- Researchers have identified a total of eight strains of SARS-CoV-2 and noted none of them appear deadlier than the other
- SARS-CoV-2 is the disease that is able to develop into COVID-19 which can range from mild to fatal symptoms
- Tracking the origin of SARS-CoV-2 has been difficult for researchers due to a lack of data from China over the first months of the outbreak
As the world continues to try and contain the spread of COVID-19, experts are working hard trying to learn more about the origin of the novel coronavirus. Researchers have so far discovered a total of eight strains of SARS-CoV-2 being transmitted globally. Luckily, none of them appear to be deadlier than the other.
With around a half-million cases in the world, researchers caution they are only seeing a glimpse into the pandemic as a whole. “Remember, we’re seeing a very small glimpse into the much larger pandemic. We have half a million described cases right now but maybe 1,000 genomes sequenced. So there are a lot of lineages we’re missing,” Kristian Anderson told USA TODAY.
Researchers around the world are using sequencing machines to sequence the genomes of COVID-19 samples taken from those infected. The data is then uploaded to NextStrain.org where scientists from around the world can use the data from academic, independent and government laboratories to track the genomics of SARS-CoV-2. These maps are now being passed around on Twitter and other social media sites, but even experts say phylogenetic trees showing the SARS-CoV-2 evolution are complex and extremely difficult to form a conclusion.
All eight strains of SARS-CoV-2 can lead to the development of COVID-19. The difference in symptoms can cause anything from mild symptoms to critical care in people of all ages. The death rate — believed to be around 1% — varies from country to country but experts believe that is related to the testing rates, not the mortality rates.
SARS-CoV-2 mutates very slowly, which helps with the tracking of current strains. Since the virus mutates so slowly, the different strains stay very similar fundamentally to previous strains. At this point, there are no major concerns that it will evolve into something more deadly. SARS-CoV-2 is highly contagious in humans and has no evolutionary pressure on it to evolve into a deadlier form.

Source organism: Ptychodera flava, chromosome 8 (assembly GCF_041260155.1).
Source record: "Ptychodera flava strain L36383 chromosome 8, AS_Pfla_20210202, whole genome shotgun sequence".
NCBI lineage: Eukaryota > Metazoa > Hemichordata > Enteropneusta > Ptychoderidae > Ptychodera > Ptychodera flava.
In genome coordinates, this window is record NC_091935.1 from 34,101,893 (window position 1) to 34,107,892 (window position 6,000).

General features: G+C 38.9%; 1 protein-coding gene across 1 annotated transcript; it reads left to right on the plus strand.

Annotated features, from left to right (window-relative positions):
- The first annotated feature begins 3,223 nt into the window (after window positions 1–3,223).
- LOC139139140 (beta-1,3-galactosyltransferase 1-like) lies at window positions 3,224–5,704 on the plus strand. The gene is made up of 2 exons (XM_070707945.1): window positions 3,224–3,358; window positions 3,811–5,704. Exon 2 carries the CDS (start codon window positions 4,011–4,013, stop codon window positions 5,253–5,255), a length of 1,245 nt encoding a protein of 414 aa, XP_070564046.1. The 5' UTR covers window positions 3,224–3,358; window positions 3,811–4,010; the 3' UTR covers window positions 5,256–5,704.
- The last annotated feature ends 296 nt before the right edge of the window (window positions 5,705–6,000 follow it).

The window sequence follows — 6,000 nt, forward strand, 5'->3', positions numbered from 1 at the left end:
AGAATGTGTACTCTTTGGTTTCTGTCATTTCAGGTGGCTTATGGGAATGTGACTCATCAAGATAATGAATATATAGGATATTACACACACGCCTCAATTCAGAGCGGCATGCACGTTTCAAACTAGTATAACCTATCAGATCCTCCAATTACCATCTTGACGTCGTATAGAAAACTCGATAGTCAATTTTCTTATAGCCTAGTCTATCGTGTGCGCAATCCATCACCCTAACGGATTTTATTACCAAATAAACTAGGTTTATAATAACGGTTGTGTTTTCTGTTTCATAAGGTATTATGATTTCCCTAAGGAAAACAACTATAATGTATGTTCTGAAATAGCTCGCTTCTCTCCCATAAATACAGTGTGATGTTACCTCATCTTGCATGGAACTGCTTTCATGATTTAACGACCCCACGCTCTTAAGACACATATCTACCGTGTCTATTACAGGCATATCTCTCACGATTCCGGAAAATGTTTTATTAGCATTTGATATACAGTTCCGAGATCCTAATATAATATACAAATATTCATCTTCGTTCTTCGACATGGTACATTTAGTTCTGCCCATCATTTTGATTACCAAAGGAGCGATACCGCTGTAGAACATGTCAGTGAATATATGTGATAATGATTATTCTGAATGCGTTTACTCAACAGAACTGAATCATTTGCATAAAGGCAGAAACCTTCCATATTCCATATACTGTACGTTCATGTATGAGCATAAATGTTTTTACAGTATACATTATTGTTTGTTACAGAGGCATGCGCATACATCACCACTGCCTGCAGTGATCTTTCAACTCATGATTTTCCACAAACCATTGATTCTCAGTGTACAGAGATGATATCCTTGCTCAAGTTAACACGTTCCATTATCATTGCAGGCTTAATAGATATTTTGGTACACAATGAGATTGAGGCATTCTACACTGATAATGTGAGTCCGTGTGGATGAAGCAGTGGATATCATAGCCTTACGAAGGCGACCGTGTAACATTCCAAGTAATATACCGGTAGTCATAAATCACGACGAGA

As of now, the SARS-CoV-2 can be traced back to China sometime between mid-November and mid-December. While the theory that SARS-CoV-2 was man-made has been entertained, it is accepted by the vast majority of the scientific community the disease evolved from an animal host. The genomic molecular structure of SARS-CoV-2 is closest to a coronavirus found in bats. A study in the Nature Medicine journal found that it is improbable that SARS-CoV-2 was created through a laboratory by manipulating a related SARS-CoV-like virus. The genetic data irrefutably shows that SARS-CoV-2 is not derived from any known previous virus backbone.
Due to the similarity between SARS-CoV-2 and SARS-CoV-like coronaviruses found in bats, it is likely a bat was the initial host. Although found to be 96% identical, the genomic molecular structure suggests that a coronavirus found in a bat may not bind efficiently to a human. In the Guangdong province of China, Malayan pangolins — a scaly anteater found throughout southeast Asia — are known to be illegally imported in and bring with them coronaviruses similar to SARS-CoV-2.
The study also found that a SARS-CoV-2 animal host possibly jumped into humans and began acquiring genomic features by adapting through undetected human-to-human transmission. Once those adaptions were acquired, everything was in place to spawn a pandemic with clusters large enough to trigger the surveillance system that first detected the outbreak. The two theories mean that current data shows either natural selection occurred in humans before a zoonic transfer, or natural selection occurred in humans following the zoonic transfer. Experts say SARS-CoV-2 could have originated from a single event, one transfer from a single animal to a single human and spread from there.
Unfortunately, researchers do not have a lot of genomic data from China beyond knowing it was first identified in Wuhan sometime between mid-November and mid-December. Yong-Zhen Zhang published the initial sequence on January 10, at the Shanghai Public Health Clinical Center. Scientists are still not sure if there was only one strain circulating in China due to a lack of data. It is still not clear if China neglected sequencing cases for political reasons or because they were simply not made available. This makes tracing SARS-CoV-2’s origin more difficult as data is missing from all the possible early strains. Several of the strains may have mutated inside of China before being discovered in other areas of the world. Researchers in the United Kingdom who sequenced the viruses found in travelers from Guangdong confirmed their strains spanned across the globe.
Even with the missing data, researchers are still able to track the current strains due to the slow mutation rates. For example, the majority of cases seen on the U.S. West Coast are linked to a strain first identified in Washington State. It is possible the strain possibly came from a man in his 30s that lived in Snohomish County, Washington. The unidentified man returned from a trip to Wuhan in early January and later became the first known confirmed case in America. The strain found in the man was only three mutations from the first identified strain spreading throughout Wuhan. On the opposite side of the U.S., the East Coast has become home to several strains, including the one from Washington. Other strains appear to have originated from, China, Europe, New York, and other unknown areas.